Are you asking whether the terms "clause" or "phrase" are properly extended to thoughts expressed so incompletely?

Twifty responded: The examples are copied directly from the text book I'm using. I always guessed the "what about the doctor?" to imply something along the lines of "What does the doctor think/say about him (Michael)?". That's mainly due to the response being "The doctor is busy.". I thought the term after 'about' was the subject, well that's how I've been teaching it. I never thought it could in fact be the object, as in your comment.

I've never taught ESL, so any advice I give is from a novice to an expert.

But these original English expressions are sentence fragments, and I think that they are too elliptical to allow the identification of a grammatical subject and verb.

So I would say that if you feel sure of what the English words mean, you should express that meaning in grammatical sentences in the new language; and if you don't know what the English words mean, you would seem to be in the same difficult position as with any other effort to translate words that you don't understand.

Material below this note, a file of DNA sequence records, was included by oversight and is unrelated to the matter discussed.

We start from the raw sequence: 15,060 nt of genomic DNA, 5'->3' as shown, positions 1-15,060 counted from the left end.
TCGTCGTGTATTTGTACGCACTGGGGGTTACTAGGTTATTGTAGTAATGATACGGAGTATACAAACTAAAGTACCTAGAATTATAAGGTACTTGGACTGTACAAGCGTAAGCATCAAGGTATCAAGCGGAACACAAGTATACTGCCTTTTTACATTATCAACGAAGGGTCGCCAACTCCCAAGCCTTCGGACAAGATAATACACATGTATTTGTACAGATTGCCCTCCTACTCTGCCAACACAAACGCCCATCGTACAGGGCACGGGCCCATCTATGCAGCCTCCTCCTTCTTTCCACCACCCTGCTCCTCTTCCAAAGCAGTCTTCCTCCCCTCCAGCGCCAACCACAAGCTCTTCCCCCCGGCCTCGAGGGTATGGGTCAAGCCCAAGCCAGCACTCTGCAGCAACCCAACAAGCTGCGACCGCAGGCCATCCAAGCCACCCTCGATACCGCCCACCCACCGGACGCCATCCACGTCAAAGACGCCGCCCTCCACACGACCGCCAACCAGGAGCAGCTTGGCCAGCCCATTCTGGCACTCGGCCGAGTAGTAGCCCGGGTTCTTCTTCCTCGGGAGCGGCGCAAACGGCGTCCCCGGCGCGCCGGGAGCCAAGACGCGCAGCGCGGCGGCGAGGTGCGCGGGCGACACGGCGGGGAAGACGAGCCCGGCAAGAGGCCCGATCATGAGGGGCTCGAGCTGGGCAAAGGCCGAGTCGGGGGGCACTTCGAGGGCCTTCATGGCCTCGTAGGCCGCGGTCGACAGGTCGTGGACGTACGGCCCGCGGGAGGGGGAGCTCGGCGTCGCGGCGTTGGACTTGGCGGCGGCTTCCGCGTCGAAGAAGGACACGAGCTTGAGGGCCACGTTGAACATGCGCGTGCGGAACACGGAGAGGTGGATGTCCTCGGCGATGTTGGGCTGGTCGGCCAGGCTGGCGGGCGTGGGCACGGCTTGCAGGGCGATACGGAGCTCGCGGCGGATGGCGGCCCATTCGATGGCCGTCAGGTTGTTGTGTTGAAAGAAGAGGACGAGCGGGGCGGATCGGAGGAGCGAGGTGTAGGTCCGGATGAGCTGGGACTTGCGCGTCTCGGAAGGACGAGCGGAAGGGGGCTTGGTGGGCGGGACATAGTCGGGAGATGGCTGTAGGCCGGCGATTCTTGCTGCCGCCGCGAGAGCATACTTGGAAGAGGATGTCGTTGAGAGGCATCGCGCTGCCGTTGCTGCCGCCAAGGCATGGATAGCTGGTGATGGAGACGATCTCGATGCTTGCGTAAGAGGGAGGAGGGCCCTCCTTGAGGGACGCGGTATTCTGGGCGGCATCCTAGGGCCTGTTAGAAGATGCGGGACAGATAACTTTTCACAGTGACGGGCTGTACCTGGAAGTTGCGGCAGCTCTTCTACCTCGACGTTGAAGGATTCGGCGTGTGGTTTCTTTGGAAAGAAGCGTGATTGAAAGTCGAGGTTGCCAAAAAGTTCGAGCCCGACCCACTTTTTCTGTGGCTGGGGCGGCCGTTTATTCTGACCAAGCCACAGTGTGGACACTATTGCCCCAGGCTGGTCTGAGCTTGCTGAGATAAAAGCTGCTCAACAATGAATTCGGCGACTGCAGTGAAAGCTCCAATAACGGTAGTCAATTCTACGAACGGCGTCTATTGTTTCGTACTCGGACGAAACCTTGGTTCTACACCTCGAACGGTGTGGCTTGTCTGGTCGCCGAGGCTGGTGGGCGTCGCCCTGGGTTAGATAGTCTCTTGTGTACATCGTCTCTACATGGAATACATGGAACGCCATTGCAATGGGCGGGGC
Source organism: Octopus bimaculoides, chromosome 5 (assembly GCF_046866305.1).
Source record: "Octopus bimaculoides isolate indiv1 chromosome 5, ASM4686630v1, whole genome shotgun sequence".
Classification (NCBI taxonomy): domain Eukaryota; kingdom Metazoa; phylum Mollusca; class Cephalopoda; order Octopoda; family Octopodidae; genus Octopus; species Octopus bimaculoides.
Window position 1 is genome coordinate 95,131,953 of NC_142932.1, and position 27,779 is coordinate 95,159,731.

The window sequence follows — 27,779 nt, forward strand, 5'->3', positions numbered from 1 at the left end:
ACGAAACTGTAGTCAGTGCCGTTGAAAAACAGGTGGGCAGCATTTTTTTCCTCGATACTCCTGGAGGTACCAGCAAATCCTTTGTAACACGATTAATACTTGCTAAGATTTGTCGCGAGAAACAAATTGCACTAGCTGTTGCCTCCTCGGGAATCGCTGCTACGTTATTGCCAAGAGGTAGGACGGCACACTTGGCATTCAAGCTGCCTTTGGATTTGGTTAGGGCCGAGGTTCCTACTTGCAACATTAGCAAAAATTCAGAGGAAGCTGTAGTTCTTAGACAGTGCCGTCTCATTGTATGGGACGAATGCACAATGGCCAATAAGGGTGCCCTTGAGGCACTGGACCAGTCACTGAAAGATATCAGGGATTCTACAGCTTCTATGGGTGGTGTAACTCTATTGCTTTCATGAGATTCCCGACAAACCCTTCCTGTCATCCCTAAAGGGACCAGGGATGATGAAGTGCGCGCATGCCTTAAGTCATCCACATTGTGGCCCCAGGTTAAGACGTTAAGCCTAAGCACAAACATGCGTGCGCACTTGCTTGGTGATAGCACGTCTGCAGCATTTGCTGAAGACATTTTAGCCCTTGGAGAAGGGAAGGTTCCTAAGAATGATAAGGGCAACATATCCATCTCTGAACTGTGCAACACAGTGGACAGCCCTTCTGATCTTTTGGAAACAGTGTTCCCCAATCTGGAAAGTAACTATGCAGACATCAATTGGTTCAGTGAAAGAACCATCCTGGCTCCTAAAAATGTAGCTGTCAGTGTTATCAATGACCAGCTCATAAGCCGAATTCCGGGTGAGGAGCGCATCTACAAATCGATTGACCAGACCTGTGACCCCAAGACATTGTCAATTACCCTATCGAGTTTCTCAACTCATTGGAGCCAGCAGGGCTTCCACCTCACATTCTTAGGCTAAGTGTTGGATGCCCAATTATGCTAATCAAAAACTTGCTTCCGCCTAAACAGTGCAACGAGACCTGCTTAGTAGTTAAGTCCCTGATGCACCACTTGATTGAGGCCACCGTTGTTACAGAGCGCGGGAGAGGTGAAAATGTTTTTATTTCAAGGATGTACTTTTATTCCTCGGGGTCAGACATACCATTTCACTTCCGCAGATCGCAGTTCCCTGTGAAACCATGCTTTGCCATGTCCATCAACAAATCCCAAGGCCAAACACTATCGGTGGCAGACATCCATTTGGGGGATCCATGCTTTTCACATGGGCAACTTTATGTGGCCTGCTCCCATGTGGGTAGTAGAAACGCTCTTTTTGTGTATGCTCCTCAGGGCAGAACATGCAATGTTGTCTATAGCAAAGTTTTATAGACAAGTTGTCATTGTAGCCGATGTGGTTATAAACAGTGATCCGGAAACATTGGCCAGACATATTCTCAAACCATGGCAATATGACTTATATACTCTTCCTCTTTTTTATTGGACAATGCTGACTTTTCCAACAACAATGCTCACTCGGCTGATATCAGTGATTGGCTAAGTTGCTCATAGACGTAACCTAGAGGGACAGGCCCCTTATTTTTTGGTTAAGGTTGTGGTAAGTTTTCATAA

We have different guesses about the meaning of the second question -- What would you say about calling the doctor? vs. What does the doctor say about Michael? -- but someone might respond to either one by observing that the doctor is busy. In any case, I think that you are in the usual position of a translator, trying to express the meaning clearly and, in some cases, trying to preserve the ambiguity of the original expressions.